Cat Out of Hell
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Acclaimed New York Times bestselling author Lynne Truss (Eats, Shoots & Leaves) is back with a mesmerizing and hilarious tale of cats and murder
For people who both love and hate cats comes the tale of Alec Charlesworth, a librarian who finds himself suddenly alone: he’s lost his job, his beloved wife has just died. Overcome by grief, he searches for clues about her disappearance in a file of interviews between a man called "Wiggy" and a cat, Roger. Who speaks to him.
It takes a while for Alec to realize he’s not gone mad from grief, that the cat is actually speaking to Wiggy . . . and that much of what we fear about cats is true. They do think they’re smarter than humans, for one thing. And, well, it seems they are! What’s more, they do have nine lives. Or at least this one does – Roger’s older than Methuselah, and his unblinking stare comes from the fact that he’s seen it all.
And he’s got a tale to tell, a tale of shocking local history and dark forces that may link not only the death of Alec’s wife, but also several other local deaths. But will the cat help Alec, or is he one of the dark forces?
In the deft and comedic hands of mega-bestseller Lynne Truss, the story is as entertaining as it is addictive” (The Sunday Telegraph) – an increasingly suspenseful and often hysterically funny adventure that will please cat lovers and haters alike. And afterwards, as one critic noted, “You may never look at a cat in quite the same way again” (The Daily Mail).
an impressive monk-like figure, possibly with long iron-grey hair, high-domed forehead and dark, beetly eyebrows: basically, I had been bracing myself for a cross between Christopher Lee in Lord of the Rings and the dementors in Harry Potter. But if Winterton looked like anyone at all in children’s literature, it was actually Paddington Bear. He arrived at dusk on the day I had been to the library. Watson barked at his approach. I took a deep breath, picked up the dog and opened the door in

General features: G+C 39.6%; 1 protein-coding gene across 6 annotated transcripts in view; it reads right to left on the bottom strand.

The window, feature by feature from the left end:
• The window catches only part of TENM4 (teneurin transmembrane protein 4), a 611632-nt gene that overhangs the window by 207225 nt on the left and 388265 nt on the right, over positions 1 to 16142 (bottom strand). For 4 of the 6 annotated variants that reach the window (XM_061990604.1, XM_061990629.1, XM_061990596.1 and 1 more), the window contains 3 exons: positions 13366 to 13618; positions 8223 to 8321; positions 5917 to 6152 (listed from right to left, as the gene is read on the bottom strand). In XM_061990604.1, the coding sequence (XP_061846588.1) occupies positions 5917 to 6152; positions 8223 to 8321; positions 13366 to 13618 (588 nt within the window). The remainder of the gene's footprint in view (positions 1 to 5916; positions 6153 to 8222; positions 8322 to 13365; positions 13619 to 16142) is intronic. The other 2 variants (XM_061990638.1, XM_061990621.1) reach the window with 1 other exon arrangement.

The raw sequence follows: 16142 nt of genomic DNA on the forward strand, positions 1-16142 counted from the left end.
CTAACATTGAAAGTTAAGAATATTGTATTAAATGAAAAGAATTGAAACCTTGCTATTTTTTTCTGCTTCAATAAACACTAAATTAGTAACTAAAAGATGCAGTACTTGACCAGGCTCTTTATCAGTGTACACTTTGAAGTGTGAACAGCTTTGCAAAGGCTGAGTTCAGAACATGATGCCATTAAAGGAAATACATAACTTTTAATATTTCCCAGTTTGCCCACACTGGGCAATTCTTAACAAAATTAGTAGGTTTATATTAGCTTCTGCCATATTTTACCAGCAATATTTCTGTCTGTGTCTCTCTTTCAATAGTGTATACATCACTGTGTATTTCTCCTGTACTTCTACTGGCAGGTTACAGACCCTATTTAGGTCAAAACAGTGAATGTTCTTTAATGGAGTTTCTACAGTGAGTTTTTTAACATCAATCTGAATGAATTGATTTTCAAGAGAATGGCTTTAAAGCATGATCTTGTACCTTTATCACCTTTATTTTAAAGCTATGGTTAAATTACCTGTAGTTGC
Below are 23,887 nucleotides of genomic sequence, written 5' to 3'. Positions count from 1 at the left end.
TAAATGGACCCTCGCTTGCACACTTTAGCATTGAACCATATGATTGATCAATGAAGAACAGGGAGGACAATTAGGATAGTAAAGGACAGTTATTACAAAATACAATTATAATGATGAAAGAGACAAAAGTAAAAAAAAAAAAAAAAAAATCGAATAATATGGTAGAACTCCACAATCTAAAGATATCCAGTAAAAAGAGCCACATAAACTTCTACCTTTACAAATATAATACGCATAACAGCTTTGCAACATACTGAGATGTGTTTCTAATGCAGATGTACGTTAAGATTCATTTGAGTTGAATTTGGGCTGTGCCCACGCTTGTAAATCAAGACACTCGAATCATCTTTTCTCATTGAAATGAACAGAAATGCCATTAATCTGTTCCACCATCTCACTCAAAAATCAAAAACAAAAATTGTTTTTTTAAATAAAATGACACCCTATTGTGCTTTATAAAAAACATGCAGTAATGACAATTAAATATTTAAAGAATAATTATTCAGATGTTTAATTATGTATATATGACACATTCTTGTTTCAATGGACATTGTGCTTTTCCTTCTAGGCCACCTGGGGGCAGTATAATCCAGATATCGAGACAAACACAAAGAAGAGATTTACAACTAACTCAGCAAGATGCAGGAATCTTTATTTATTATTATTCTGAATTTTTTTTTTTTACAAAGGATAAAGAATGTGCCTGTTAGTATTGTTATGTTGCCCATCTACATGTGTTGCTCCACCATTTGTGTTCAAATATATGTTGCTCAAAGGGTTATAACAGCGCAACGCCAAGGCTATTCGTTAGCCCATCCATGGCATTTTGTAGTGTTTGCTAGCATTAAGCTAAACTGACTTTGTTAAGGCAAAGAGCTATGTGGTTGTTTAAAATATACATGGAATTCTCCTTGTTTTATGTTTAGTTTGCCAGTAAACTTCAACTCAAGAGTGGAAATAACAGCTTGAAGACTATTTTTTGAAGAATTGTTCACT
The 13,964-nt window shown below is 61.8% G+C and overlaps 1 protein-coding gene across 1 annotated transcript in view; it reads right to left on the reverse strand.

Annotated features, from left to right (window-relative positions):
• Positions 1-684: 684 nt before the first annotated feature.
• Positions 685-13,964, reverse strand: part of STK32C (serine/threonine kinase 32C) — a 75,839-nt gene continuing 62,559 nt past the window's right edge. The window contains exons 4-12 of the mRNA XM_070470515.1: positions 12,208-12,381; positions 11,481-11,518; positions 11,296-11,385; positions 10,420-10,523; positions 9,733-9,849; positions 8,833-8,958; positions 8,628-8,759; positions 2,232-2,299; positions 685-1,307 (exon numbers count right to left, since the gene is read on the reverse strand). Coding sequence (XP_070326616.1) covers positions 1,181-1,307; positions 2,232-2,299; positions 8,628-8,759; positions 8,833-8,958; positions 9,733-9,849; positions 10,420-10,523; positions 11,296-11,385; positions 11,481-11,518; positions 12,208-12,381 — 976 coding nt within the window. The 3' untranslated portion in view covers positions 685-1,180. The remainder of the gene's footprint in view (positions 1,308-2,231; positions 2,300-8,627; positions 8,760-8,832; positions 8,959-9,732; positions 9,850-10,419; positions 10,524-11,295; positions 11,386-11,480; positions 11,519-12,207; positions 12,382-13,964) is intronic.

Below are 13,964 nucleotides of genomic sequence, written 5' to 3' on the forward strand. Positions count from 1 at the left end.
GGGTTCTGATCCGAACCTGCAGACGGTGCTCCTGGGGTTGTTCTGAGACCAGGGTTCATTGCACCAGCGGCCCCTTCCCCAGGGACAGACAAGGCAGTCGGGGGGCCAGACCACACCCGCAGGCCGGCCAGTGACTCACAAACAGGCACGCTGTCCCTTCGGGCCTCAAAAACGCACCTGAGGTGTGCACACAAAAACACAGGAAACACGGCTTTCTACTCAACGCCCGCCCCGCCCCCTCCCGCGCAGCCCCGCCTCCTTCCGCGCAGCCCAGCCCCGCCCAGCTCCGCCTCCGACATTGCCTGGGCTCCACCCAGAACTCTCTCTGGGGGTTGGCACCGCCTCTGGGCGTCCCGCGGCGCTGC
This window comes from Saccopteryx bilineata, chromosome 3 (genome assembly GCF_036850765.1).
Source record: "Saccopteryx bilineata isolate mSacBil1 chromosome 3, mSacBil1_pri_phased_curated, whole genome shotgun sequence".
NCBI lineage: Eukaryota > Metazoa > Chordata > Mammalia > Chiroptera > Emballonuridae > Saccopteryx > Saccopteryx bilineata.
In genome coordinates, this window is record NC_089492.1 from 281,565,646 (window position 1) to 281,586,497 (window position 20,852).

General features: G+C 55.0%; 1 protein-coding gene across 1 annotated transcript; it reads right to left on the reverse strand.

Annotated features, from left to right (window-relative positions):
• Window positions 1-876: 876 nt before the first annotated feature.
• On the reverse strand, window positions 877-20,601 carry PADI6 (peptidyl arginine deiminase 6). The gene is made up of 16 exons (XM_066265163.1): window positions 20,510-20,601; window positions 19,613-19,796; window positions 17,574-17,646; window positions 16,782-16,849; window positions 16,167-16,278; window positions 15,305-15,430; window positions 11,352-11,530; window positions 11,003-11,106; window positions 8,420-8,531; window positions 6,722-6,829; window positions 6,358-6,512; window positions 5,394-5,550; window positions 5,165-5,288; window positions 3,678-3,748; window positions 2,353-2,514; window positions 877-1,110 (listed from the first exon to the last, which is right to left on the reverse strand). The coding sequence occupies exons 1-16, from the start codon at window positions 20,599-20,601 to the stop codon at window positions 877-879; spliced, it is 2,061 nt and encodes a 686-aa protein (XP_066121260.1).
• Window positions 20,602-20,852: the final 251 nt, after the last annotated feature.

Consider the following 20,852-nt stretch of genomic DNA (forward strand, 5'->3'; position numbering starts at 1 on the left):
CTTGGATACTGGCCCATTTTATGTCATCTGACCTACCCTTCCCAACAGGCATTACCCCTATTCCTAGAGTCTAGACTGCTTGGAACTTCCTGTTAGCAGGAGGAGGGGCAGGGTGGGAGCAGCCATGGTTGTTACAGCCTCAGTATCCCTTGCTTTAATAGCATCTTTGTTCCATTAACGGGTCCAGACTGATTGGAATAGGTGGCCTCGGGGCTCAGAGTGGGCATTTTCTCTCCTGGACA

ASM. I didn’t have to take it, but I did. Thank God I did. It’s Jo, sounding weird. “Wiggy,” she says. “Wiggy, please come. It’s Roger. You’ve got to help me take care of him.” Or something like that, but I can’t be exactly sure. Well, I was a bit distracted! We’re building up to the bit where Jeff says, “Sergeant, arrest most of these vicars!” and it’s important to concentrate. And my big sister is calling me at work to talk about looking after a cat? “Jo, I’ll have to call you back,” I said. I
long time since I’d cared a bean about any other topic than the evil that cats do. Given my previous character, this development was quite remarkable. Who ever would have thought that a chap like me – who took the Guardian daily; who had never missed a Newsnight unless deeply indisposed or out of the country; and who sent funny letters to Private Eye (which they sometimes printed) – could turn so completely metaphysical overnight? But so it was. In fact, it seemed to me that every single item on
mastered the complexity of Greek ferry timetables. According to the photograph in the “Roger” file, they had also both lazed happily in the grass beneath the swinging corpse of a man who had been their nominal Master in this world. But now they were poles apart. Whereas the Captain now seemed to represent only the worst things in cats (murderous instinct, territorial violence, shattering toughened windscreens with bare claws), Roger stood for all that was best – elegance, beauty, fine whiskers,
little body as he tried to jump after those evil cats into that fateful well. I wish I could say that spring is round the corner, but it isn’t. It is still absolutely freezing, and the weather forecasters have run out of jocular ways of breaking the miserable news that this state of affairs will continue for the next two months at least. Speaking of the weather, Wiggy and I were snowbound in Dorset for three days after the events at Harville, and I think we helped each other through it. He’s a